Hair loss can be caused by stress and anxiety, so ashwagandha can actually improve your hair loss situation by reducing these stressors on your body. Ashwagandha can also help address hormonal imbalances, such as those associated with thyroid issues, helping reduce thyroid hair loss. A study even found that ashwagandha can help enhance hair density, growth and thickness.

The thing is, since ashwagandha can fix hormone imbalances, it can also increase testosterone, which can increase Free T and DHT levels, which can cause hair loss. This is the case with many supplements people take for working out or bulking up. Many people don’t experience the hair loss side effects of ashwagandha especially since it also helps the body in many ways, so when you start taking ashwagandha, monitor its effects on your body through a supplement journal, and if you notice it affecting your hair, stop taking it.

Further Reading:Manual for Starting Supplements

Can ashwagandha cause acne?

In some cases, you might find that ashwagandha can cause acne. This is the case with many herbal supplements, as they affect your hormones. Ashwagandha can lower your cholesterol and increase your testosterone, which may cause acne, so start slow until your body gets used to the herb, then gradually build up your dosage. You might want to avoid ashwagandha if you have acne-prone skin. Keep in mind that, in moderation, ashwagandha can also have skin benefits as it balances your hormones.

Does ashwagandha make you emotionless?

Ashwagandha has calming and anxiety-reducing effects due to its adaptogen benefits. In this way, it can have a mild calming and emotion-regulating effect, but it’s rare for people to experience emotional bluntness when taking ashwagandha, especially when taking it properly.

There is one study that people have cited online that mentions a permanent suppression of adrenal function after long-term ashwagandha treatment, which may suppress emotions, but this study was conducted on one woman with a low BMI and who suffered from chronic pain and lethargy. While the results are cause for further studies to be made, there are currently no large-scale clinical human studies that specifically report a blunting of emotions when taking ashwagandha.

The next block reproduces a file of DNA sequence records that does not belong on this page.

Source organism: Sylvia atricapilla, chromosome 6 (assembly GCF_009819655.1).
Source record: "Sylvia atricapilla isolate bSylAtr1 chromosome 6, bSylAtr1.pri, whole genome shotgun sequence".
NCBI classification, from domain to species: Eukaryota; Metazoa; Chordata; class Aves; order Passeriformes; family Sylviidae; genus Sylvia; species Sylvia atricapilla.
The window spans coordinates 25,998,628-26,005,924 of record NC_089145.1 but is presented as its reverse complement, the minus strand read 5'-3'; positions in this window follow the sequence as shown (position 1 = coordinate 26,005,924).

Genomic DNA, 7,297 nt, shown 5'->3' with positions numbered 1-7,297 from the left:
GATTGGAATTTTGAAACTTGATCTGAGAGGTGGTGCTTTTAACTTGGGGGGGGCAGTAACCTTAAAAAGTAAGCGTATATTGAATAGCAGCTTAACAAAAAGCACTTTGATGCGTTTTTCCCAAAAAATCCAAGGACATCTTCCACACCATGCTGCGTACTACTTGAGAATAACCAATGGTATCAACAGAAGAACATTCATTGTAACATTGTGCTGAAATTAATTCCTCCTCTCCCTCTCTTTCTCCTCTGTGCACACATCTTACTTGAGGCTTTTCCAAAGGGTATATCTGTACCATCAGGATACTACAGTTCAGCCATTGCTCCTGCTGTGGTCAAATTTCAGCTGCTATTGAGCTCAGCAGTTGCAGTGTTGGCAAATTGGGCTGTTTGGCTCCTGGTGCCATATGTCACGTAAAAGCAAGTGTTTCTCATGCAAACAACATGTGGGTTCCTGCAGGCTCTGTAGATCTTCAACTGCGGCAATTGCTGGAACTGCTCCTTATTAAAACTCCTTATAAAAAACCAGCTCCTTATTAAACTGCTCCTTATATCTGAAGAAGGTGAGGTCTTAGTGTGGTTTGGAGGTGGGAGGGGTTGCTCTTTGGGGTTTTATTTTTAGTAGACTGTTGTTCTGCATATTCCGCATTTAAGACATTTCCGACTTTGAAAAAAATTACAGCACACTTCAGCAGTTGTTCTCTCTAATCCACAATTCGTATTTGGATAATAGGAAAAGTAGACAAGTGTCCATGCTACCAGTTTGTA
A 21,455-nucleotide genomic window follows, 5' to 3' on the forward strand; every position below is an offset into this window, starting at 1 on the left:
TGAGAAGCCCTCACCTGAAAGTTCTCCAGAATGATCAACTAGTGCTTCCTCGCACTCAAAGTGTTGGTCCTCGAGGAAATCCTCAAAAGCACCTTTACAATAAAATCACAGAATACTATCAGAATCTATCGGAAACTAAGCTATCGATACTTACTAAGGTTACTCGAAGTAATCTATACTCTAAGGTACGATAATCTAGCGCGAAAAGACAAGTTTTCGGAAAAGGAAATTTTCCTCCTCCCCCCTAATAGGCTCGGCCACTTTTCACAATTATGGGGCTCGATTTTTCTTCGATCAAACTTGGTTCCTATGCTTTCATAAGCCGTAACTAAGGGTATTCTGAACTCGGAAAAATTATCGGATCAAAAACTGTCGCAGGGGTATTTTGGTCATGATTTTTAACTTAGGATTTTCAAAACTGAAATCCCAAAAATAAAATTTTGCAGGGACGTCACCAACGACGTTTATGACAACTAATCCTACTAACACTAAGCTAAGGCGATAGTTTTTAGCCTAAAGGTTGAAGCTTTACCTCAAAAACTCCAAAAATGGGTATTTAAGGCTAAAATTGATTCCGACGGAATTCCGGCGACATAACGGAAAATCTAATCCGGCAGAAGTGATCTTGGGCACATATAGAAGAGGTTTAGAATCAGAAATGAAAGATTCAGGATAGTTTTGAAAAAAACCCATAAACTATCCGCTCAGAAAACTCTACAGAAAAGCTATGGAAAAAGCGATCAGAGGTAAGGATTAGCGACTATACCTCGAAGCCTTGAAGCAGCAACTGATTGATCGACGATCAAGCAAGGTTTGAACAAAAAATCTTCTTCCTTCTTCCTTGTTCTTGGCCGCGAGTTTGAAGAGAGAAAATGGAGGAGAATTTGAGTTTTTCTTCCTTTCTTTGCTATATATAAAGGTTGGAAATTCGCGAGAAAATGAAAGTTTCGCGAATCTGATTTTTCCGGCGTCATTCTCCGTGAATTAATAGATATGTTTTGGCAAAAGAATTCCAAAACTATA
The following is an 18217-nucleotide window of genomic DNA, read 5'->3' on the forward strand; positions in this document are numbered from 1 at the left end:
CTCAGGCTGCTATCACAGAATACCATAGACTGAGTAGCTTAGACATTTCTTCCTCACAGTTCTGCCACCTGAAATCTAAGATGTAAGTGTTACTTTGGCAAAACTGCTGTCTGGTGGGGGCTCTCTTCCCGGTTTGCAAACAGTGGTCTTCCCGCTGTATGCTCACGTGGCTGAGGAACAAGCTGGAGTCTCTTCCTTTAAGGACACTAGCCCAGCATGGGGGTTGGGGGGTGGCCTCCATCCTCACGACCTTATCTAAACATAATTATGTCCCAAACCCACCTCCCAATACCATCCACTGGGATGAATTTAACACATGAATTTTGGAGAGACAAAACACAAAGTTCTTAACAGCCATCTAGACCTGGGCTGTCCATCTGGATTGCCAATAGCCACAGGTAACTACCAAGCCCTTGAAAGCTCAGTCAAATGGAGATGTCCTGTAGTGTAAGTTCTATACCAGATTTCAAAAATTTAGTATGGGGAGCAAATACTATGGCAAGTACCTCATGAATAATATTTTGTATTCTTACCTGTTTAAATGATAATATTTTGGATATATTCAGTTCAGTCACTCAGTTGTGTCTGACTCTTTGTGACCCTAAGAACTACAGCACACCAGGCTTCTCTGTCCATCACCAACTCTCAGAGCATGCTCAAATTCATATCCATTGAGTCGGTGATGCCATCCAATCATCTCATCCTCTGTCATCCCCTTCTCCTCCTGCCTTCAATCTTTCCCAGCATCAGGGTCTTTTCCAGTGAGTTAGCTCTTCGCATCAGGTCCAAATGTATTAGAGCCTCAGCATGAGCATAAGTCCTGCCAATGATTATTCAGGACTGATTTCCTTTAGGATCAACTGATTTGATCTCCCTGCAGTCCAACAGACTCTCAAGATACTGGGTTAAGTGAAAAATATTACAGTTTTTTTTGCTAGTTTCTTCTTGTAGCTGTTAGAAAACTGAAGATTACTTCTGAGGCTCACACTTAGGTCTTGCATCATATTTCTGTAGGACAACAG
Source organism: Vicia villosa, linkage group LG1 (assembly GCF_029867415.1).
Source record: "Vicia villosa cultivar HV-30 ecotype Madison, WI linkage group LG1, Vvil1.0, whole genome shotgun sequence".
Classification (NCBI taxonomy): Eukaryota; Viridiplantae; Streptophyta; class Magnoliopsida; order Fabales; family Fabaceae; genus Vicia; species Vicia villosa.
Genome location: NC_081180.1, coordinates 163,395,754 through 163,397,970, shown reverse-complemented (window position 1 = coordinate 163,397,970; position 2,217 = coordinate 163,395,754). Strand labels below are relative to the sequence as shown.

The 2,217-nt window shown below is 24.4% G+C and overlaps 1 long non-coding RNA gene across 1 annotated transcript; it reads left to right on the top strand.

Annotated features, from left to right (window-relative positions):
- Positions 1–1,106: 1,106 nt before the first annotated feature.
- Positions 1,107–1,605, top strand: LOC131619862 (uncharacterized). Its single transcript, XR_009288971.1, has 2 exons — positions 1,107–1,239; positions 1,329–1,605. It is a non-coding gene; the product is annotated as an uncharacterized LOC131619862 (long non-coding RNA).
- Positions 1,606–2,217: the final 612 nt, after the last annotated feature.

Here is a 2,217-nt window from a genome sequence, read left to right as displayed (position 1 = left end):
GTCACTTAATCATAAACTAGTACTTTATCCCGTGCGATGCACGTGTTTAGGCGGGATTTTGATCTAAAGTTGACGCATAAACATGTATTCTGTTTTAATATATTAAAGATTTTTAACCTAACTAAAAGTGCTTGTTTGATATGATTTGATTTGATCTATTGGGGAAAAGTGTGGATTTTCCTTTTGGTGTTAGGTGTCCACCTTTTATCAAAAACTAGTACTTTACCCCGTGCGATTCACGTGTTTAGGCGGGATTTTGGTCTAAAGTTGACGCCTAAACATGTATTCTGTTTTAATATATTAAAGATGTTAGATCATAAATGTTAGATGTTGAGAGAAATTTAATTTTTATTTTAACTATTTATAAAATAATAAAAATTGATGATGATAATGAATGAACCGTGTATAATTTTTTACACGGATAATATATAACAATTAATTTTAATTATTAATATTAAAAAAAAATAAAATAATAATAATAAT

As stated, it’s important to take any herbal supplement properly. Ashwagandha is thought to be safe when taken for three months, so after this time frame, take a break before slowly introducing it again.

Where can I buy Ashwagandha?

You can find ashwagandha supplements at some grocery stores, health stores, dedicated supplement stores and online. If you’re after ashwagandha Singapore, check out Xandro Lab’s Shoden® Ashwagandha!

End Note

As mentioned, ashwagandha isn’t some new and un-tested supplement. There are hundreds of studies surrounding the herb and it has proven benefits. Make sure to speak with your medical professional before taking it to make sure it's right for you, but if you’re looking for the best ashwagandha supplement, why not give Xandro Lab’s Shoden® Ashwagandha a try?

Read more about the scientifically-backed trials surrounding ashwagandha here